• The principal of these were his "Eulogy of Moulcden" and his poem on " Tea." Voltaire's poetical letters will be found in his collected works. A passage referring more to Keen Lung's position as an Emperor than as a writer may be quoted :—

"Occur*? sans relache a tous les soins divers
D'un gouvernement qu'on admire
Le plus grand potcntat, qui soit dans l'univcrs
Est le meilleur Iettrrf qui soit dans son empire."

Pere Amiot attracted the notice of Voltaire, and drew from his pen an epistolary poem asking certain questions of the Imperial author as to the difficulties and requirements of versification in Chinese. Keen Lung was undoubtedly flattered by the implied compliment to his poetical talent in the attention of the great French writer, and could not have remained callous to the delicate attentions of the courtier of Sans Souci.

The most important incident, however, in Keen Lung's relations with European Powers, was undoubtedly the arrival and reception of the British embassy under Lord Macartney. Up to that period the English intercourse with the Chinese had been of only a fitful and unimportant kind. It had had an inauspicious commencement more than a century and a half before in the bombardment of Canton by Captain Weddell; and after that event ships had come singly and at long intervals, sent either by the East India Company from Calcutta or by private venture from England. The growth of British commerce in China was hampered by numerous vexations, as well as by the hostility of the official classes; but so far as its acts and protestations went, it could not be said that the Government of either Kanghi or Keen Lung was inimical to the foreign trade, although we have already seen that its private views and opinions were less favourable than its language. Long before the opportunity offered itself, it had become one of the main objects with the English merchants to secure some means of approaching the central authorities, as they were likely to act more fairly by them than the Canton mandarins, who were in receipt of constant bribes from the Portuguese to exclude all other Europeans except themselves from the benefits of the trade.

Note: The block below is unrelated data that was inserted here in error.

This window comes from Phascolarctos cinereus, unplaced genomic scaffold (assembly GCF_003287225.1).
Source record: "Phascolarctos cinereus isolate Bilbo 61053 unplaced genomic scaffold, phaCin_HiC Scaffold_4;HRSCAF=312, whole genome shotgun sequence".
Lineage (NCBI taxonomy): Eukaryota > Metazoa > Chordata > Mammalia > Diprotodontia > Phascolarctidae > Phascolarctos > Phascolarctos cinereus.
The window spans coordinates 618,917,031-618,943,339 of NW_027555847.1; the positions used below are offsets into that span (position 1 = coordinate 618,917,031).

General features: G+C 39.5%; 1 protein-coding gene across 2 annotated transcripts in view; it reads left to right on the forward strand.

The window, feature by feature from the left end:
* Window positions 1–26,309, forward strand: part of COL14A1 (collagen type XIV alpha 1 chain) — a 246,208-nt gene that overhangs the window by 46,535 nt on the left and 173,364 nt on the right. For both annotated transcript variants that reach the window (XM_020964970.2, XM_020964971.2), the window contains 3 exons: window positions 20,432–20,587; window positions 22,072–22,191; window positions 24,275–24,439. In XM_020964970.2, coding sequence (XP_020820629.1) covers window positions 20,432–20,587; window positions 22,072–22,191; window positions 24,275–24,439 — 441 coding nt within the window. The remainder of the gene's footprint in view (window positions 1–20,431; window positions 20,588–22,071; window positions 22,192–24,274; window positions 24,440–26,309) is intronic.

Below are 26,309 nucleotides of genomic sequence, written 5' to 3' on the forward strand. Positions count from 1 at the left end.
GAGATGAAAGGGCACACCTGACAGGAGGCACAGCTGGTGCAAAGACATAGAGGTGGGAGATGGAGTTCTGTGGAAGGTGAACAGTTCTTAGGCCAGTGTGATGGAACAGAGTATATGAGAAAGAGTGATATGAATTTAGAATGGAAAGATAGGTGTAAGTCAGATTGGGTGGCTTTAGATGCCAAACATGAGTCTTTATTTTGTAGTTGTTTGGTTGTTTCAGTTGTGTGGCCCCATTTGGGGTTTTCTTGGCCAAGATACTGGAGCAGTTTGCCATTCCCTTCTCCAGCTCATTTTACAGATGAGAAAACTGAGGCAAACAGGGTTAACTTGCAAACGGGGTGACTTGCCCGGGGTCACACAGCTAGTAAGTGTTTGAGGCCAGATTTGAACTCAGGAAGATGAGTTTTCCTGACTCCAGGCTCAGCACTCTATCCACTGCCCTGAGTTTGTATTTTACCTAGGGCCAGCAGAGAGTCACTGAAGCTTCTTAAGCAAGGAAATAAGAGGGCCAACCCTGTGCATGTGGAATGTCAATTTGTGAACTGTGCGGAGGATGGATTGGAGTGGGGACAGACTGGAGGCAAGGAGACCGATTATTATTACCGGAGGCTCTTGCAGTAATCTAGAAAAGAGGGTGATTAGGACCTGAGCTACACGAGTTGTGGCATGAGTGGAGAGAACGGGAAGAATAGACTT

The campaign in Nepaul had procured the Chinese the information that the English, who were known as suppliants for trade at Canton and Amoy, had established a supreme authority in Northern India; and while the news had no doubt enhanced the importance of our power in the eyes of the Imperial Government, it had also contributed to increase the apprehension with which the European States were regarded, and which furnished the true clue to the policy that THE BRITISH EMBASSY. 731

found most favour at Pekin. That sentiment was to acquire intensified force when the suspicions of General Sund Fo, as to the part we had taken in supporting the Goorkha "robbers," became known and appreciated in the Chinese capital